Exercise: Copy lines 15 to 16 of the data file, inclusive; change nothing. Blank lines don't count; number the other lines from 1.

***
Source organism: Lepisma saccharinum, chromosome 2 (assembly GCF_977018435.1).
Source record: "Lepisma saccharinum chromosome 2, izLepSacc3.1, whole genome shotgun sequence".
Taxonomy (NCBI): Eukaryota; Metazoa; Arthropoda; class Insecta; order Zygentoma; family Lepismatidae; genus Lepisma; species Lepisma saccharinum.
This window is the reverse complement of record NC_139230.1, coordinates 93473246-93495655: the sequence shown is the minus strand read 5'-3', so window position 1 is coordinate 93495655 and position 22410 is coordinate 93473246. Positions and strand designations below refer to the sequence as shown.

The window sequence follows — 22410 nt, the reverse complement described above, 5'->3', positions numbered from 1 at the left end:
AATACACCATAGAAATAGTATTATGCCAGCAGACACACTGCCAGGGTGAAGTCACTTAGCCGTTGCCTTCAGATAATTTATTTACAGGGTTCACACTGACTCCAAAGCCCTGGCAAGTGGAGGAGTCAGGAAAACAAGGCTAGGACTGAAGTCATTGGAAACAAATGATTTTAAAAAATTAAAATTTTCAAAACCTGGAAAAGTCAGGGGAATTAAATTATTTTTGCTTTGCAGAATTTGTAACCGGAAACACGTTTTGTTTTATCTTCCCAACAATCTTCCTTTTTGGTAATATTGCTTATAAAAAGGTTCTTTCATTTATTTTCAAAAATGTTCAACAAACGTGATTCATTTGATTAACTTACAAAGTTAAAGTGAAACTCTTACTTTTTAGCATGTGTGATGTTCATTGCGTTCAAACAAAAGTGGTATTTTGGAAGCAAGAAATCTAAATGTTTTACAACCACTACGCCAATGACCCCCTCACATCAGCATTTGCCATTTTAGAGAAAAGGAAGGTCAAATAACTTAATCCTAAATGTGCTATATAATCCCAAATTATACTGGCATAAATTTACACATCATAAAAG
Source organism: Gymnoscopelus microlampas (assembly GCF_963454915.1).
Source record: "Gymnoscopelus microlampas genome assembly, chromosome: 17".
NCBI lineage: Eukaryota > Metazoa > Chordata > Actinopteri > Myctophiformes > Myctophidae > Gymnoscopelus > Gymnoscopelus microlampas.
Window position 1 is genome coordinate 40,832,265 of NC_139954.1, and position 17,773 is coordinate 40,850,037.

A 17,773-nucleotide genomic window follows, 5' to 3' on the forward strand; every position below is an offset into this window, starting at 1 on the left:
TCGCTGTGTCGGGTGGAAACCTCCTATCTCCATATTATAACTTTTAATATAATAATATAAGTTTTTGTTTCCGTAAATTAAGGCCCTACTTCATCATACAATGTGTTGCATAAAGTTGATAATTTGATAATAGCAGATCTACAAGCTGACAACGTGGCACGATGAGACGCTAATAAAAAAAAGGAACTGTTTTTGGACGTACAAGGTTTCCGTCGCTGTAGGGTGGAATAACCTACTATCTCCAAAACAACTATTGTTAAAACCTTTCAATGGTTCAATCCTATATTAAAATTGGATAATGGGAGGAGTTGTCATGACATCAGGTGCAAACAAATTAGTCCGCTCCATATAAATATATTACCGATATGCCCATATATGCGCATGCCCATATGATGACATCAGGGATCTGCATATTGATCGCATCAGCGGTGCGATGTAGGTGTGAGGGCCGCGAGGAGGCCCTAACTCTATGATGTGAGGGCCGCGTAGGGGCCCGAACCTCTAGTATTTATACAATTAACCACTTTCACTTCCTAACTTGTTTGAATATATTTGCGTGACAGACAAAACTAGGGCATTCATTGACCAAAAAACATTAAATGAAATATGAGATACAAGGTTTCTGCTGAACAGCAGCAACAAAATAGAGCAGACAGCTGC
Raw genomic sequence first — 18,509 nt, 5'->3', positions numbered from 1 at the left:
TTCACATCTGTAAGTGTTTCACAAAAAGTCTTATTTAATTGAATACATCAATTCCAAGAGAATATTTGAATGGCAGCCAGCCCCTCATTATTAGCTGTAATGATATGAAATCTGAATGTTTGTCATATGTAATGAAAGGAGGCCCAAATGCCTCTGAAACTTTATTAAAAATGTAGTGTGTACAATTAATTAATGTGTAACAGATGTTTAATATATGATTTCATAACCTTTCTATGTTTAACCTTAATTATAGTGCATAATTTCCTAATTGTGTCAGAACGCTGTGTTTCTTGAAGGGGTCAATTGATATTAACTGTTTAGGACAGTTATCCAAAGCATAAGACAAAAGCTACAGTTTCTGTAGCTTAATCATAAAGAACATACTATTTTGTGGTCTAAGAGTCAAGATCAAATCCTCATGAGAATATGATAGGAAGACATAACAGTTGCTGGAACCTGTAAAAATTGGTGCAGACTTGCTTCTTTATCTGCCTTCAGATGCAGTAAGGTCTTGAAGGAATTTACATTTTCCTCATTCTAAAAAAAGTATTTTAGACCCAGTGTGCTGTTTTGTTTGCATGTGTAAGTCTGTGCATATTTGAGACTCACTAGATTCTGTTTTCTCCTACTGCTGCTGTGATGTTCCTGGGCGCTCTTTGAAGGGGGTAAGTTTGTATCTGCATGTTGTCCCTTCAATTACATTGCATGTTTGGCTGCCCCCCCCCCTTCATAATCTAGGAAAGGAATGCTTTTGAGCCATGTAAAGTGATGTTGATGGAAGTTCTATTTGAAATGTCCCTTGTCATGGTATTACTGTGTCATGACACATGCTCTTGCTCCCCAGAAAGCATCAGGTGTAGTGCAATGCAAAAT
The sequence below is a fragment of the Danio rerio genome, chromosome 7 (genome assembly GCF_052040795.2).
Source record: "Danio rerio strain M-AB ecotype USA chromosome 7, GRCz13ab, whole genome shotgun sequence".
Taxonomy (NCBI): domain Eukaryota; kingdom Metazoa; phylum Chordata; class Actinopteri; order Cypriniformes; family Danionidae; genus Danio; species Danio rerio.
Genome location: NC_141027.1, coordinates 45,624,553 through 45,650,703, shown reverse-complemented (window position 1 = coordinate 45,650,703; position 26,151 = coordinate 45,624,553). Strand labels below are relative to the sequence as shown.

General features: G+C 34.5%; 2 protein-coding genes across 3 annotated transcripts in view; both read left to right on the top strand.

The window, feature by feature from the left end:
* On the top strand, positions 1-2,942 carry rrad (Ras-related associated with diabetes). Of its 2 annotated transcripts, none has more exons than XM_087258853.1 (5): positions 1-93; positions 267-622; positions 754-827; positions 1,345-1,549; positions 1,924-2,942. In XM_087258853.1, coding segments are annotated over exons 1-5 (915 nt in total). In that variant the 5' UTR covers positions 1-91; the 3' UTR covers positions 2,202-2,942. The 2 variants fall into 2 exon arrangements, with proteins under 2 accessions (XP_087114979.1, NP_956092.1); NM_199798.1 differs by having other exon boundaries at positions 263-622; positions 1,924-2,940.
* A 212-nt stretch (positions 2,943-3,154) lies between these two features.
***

The sequence below is a fragment of the Danio rerio genome, chromosome 7 (genome assembly GCF_052040795.2).
Source record: "Danio rerio strain M-AB ecotype USA chromosome 7, GRCz13ab, whole genome shotgun sequence".